I agree, which is why I spend a lot of my time reading and writing posts on Lesswrong about AI risk.

The Epistemology of AI risk

If the old arguments were sound, why would researchers shift their arguments in order to make the case that AI posed a risk? I'd assume that if the old arguments worked, the new ones would be a refinement rather than a shift. Indeed many old arguments were refined, but a lot of the new arguments seem very new.

Is there any core argument in the book Superintelligence that is no longer widely accepted among AI safety researchers?

I can't speak for others, but the general notion of there being a single project that leaps ahead of the rest of the world, and gains superintelligent competence before any other team can even get close, seems suspicious to many researchers that I've talked to. In general, the notion that there will be discontinuities in development is looked with suspicion by a number of people (though, notably some researchers still think that fast takeoff is likely).

The Epistemology of AI risk

[ETA: It's unfortunate I used the word "optimism" in my comment, since my primary disagreement is whether the traditional sources of AI risk are compelling. I'm pessimistic in a sense, since I think by default our future civilization's values will be quite different from mine in important ways.]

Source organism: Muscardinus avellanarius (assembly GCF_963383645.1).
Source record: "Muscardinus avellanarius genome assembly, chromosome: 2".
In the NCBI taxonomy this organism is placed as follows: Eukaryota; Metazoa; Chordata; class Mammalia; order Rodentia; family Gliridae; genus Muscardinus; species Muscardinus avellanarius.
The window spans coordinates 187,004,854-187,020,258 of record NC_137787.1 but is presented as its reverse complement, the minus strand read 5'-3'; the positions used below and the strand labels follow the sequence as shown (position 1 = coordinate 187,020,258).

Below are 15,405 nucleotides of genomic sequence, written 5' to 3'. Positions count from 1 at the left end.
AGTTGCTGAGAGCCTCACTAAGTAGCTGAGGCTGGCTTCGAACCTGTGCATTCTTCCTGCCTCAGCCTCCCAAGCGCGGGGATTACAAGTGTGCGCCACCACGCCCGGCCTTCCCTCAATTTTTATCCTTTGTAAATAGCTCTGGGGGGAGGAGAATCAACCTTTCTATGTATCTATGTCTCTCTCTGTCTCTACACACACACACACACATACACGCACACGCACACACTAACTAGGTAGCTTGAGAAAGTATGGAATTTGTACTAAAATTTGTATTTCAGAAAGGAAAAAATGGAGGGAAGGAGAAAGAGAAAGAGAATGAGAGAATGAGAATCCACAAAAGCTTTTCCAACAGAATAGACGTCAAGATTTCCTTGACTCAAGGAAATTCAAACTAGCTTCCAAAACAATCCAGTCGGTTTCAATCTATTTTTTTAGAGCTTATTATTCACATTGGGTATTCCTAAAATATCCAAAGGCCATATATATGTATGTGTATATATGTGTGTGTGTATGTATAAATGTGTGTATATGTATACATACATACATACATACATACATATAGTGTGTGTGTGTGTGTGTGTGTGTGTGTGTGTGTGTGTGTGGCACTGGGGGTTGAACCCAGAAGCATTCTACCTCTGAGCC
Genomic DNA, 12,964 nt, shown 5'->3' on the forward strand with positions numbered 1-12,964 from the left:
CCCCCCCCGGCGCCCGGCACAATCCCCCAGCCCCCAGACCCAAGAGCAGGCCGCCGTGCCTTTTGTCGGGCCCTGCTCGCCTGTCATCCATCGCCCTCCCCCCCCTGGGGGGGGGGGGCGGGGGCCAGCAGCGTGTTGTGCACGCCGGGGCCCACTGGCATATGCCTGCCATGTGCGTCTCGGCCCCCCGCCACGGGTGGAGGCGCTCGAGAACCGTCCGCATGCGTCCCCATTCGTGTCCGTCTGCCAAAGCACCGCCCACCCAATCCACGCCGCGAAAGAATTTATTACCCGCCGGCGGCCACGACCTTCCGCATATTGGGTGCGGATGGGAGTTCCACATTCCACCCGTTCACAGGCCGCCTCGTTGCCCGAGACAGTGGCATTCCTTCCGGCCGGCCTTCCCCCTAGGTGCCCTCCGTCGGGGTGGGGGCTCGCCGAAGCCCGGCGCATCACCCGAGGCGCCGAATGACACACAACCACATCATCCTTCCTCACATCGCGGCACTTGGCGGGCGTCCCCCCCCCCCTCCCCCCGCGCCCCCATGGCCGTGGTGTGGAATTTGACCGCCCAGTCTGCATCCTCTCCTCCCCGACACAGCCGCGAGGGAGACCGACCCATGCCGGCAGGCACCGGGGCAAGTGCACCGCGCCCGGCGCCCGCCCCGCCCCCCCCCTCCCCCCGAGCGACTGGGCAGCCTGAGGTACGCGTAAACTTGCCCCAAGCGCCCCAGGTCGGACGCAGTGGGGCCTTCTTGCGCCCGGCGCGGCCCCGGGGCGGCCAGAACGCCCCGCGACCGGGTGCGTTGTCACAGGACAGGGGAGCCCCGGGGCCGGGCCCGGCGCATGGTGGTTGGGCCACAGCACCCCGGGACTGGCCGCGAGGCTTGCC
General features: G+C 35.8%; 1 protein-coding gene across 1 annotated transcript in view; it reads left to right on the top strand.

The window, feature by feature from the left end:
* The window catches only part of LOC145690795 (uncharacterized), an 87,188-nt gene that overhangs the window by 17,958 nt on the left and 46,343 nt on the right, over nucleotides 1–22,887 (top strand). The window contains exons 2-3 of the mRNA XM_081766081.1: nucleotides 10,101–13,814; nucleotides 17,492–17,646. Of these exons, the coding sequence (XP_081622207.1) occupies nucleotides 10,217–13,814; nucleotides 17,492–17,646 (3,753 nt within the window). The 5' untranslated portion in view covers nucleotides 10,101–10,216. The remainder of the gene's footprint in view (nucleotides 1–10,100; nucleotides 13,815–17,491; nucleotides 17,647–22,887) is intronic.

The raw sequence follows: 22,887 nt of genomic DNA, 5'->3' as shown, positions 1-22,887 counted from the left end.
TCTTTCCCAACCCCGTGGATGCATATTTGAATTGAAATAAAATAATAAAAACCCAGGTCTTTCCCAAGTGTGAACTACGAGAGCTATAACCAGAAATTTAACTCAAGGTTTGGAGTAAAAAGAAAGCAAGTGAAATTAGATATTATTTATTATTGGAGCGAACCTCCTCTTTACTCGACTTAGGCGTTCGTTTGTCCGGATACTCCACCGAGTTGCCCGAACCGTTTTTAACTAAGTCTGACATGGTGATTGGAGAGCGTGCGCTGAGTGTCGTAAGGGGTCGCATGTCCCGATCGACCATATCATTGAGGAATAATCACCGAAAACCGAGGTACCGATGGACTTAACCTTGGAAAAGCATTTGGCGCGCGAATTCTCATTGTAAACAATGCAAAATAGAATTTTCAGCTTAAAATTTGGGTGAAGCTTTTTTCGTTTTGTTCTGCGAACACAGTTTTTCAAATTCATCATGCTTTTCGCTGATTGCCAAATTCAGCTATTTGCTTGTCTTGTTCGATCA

My opinion is that AI is likely to be an important technology whose effects will largely determine our future civilization, and the outlook for humanity. And given that AI will be so large, its impact will also largely determine whether our values go extinct or survive. That said, it's difficult to understand the threat to our values from AI without a specific threat model. I appreciate trying to find specific ways that AI can go wrong, but I currently think

  • We are probably not close enough to powerful AI to have a good understanding of the primary dynamics of an AI takeoff, and therefore what type of work will help our values survive one.
  • The way our values might go extinct will probably happen in some unavoidable manner that's not related to the typical sources of AI risk. In other words, it's likely that just general value drift and game theoretic incentives will do more to destroy the value of the long-term future than technical AI errors.